Three major health funds slammed

Some of Australia’s biggest health insurance funds illegally declined some members’ claims for up to seven years, according to an investigation prompted by an industry whistleblower.

The Guardian has revealed failings that involved member claims to NIB, Bupa and HCF.

It said that private health insurers routinely refused to pay hospital bills by linking customers’ illnesses to a pre-existing health condition. Funds are legally required to appoint a doctor to review the medical evidence and consider advice from the customer’s treating physician before doing so, it said.

The Guardian obtained leaked documents that it said showed NIB repeatedly failed to have doctors review such cases over a seven-year period.

The Guardian reports: “NIB has privately admitted to the Commonwealth Ombudsman, which investigates complaints against private health insurers, that its processes were not ‘aligned to the legislative requirements’ due to ‘some pre-existing condition determinations not being undertaken by a medical practitioner’.

“The public has not been told of NIB’s failings, despite referrals to the regulator. NIB has been allowed to deal with the problem by reviewing the cases internally and contacting what it says is a ‘small number’ of customers to apologise and offer reimbursement.”

The article also reported that Bupa admitted in 2016 that it had falsely rejected 7740 claims without a doctor’s review over five years.

The Guardian said the leaked documents showed that a third insurer, HCF, was twice questioned by the Commonwealth Ombudsman “about its apparent failure to engage doctors to review claims, once in June 2016 and again in March 2018”.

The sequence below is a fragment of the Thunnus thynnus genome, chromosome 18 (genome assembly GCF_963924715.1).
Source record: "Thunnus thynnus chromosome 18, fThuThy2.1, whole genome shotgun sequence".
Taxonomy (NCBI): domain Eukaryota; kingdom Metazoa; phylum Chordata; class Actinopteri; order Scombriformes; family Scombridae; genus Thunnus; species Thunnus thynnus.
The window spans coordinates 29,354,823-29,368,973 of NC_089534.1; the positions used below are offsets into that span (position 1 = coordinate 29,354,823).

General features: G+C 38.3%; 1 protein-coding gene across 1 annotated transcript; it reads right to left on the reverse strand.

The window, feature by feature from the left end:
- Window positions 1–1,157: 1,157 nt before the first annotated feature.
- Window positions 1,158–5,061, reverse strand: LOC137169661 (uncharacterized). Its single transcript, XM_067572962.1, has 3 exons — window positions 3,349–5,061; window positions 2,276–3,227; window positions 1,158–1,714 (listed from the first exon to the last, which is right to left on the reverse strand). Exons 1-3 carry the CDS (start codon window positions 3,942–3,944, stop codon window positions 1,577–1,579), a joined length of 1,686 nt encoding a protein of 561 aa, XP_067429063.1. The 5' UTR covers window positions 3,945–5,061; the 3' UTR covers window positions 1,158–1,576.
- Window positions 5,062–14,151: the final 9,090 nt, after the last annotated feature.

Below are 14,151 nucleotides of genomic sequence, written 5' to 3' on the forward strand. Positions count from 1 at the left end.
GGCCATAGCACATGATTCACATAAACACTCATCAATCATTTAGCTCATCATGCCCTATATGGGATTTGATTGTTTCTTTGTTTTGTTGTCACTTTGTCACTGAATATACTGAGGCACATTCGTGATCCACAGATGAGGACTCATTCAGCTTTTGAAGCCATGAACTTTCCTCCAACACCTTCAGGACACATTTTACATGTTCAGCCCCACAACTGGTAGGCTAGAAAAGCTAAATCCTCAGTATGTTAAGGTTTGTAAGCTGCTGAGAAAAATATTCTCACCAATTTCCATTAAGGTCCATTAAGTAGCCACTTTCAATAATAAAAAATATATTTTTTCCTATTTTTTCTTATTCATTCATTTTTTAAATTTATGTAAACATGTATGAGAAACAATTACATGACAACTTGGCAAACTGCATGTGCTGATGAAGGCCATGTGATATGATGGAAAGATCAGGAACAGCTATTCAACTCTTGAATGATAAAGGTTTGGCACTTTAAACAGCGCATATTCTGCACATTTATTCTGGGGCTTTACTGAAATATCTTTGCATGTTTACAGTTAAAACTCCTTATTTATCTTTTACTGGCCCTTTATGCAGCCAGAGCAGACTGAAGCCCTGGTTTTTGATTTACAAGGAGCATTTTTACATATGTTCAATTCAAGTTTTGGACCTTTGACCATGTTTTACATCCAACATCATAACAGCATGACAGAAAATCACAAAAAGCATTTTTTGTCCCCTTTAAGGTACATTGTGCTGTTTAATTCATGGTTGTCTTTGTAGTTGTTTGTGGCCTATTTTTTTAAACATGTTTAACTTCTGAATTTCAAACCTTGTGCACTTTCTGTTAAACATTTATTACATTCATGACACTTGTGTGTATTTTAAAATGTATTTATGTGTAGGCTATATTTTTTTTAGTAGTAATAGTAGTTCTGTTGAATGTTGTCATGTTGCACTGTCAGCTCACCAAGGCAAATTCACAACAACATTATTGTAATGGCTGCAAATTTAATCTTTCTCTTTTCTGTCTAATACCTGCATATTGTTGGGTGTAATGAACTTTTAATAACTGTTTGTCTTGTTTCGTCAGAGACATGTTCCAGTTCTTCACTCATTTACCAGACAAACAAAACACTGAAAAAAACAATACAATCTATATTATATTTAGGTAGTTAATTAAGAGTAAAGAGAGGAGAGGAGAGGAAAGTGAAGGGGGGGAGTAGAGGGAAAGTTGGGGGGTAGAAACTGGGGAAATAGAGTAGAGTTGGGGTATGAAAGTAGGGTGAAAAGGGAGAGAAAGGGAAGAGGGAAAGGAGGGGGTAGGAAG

HCF told The Guardian it had complied with all requests from the Commonwealth Ombudsman. NIB said it had not been appointing doctors to review all cases involving pre-existing medical conditions and that it had changed its processes in October 2018 to fix the problem. Bupa, as with NIB, said it had only failed to appoint doctors in “straightforward” cases where it was clear that a pre-existing condition rejection should be made.

Consumers Health Forum (CHF) chief executive Leanne Wells said the revelations would further shake public confidence in health insurance.

“This issue goes to the accountability and transparency that should be central to health insurance system and the disclosures should prompt the Government to examine the circumstances surrounding these breaches and provide a report to the public.

“Consumers have every reason to expect that the funds to whom they pay thousands of dollars in premiums are behaving with the utmost integrity.

“This latest episode underscores the need for a strengthened role for the Commonwealth Ombudsman to monitor health insurance activities, which was announced in October 2017.  And it’s vital that consumers should check reasons given by their insurer for a denied claim.

“The frustration and uncertainty many members experience concerning the cost and complexity of their health insurance is aggravated by indications funds have failed to follow the rules when it comes to disputes over pre-existing conditions,” Ms Wells said.

In YourLifeChoices’ 2019 Retirement Matters Survey, 69 per cent of the 5932 respondents said they had private health cover and 81 per cent said they hoped to maintain it for life. However, the respondents said the second biggest drain on their savings was the cost of healthcare. Energy costs were No.1.

Do The Guardian’s revelations make you suspect about a denied claim with one of the health insurers mentioned in this article?

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Written by Janelle Ward

Energetic and skilled editor and writer with expert knowledge of retirement, retirement income, superannuation and retirement planning.

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